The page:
Time for a Market Access Officer?

Market Access is becoming more and more challenging. This is irrespective of drug classes and new technologies. Payers are applying the same scrutiny on orphan drugs as on drugs for primary care. This is driven by increased budget constraints in healthcare systems and the heterogeneity of reimbursement systems worldwide.

In addition, many pharmaceutical companies are moving into personalized medicine, gene therapy, and orphan and ultra-orphan conditions with the goal of developing profitable premium drugs. But achieving this objective will force payers to face even bigger challenges.

A new realm of challenges

Therefore, in pharmaceutical/biotech organizations, the preparation for successful market access will need to be more stringent and strategic. On one hand, market access is a cross-functional undertaking; on the other, several of the cross-functional partners, like medical and commercial, have goals and objectives that are not necessarily aligned with what a realistic market access scenario could be.

Market Access professionals are therefore challenged by these functions and due to the fact that in the vast majority of organizations Market Access reports to the Chief Commercial Officer, an independent view from a market access standpoint is difficult to achieve. And when it comes to pricing, the complexity of being able to make independent realistic decisions becomes even more challenging.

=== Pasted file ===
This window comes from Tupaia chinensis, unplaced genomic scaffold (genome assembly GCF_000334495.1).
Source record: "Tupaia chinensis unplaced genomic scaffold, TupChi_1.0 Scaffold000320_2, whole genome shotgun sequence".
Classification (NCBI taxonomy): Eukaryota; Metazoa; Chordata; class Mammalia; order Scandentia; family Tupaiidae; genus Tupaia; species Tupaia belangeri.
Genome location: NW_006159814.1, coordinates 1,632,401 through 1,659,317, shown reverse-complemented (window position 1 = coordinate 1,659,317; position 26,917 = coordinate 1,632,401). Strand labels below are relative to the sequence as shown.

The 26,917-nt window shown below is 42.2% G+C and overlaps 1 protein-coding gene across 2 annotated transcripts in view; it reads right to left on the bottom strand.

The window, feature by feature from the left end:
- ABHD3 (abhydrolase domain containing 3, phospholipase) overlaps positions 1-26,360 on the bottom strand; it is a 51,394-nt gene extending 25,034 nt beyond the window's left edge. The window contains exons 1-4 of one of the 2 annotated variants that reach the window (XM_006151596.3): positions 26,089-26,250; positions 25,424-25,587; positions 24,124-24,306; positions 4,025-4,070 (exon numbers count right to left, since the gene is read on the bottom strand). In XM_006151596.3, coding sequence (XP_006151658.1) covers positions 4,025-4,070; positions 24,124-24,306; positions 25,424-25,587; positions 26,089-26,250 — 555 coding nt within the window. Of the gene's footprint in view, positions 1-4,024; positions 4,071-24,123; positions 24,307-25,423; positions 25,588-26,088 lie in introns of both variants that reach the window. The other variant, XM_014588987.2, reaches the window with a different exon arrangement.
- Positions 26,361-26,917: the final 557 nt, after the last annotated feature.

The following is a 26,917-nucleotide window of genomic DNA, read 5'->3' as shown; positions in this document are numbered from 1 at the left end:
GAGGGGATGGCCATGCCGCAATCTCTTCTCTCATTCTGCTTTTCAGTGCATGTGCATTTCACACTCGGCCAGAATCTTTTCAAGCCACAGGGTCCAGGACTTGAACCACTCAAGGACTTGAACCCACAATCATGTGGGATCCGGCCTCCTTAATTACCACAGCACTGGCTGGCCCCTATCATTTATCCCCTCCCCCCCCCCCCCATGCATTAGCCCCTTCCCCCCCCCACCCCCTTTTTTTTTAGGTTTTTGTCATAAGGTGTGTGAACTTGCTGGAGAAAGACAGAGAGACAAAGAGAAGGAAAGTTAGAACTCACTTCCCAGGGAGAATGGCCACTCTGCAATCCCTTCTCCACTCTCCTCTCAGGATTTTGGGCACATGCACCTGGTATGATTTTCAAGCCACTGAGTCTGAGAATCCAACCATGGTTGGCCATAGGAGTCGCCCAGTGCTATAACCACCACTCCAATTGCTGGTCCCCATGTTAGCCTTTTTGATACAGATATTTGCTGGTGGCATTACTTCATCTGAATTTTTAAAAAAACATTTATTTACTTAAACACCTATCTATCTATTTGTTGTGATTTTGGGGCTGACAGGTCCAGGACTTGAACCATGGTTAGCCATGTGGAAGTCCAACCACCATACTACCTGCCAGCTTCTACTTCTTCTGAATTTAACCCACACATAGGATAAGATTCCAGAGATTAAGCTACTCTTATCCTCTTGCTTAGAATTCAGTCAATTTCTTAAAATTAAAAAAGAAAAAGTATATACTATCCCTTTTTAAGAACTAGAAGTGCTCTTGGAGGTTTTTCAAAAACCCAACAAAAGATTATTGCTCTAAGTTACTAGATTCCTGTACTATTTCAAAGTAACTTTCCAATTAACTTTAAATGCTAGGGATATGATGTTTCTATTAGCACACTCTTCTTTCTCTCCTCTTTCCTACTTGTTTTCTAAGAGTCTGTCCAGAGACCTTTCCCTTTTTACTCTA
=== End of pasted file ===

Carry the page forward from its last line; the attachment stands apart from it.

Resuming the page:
A need to shift paradigms

Due to incorrect pricing decisions driven by commercial and marketing, companies have been punished in terms of achieving best optimal access and reimbursement. So, to manage complexity, to allow for the most rational independent decision-making in terms of pricing, and to best manage launch sequencing and value proposition development, one might consider the establishment of a Chief (Market) Access Officer that is organizationally on the same reporting line as the Chief Commercial Officer.

This role would still allow for cross-functional collaboration, but also present equal “power” for decision-making. In addition, balance of power hones market decision-making, resulting in a refined strategy that adds value and also ensures access to patients, thus improving society in general.

Are you interested in learning more about our perspective on Market Access, as well as organizational setup? Contact Thomas Hasmann, VP Market Access Practice Lead.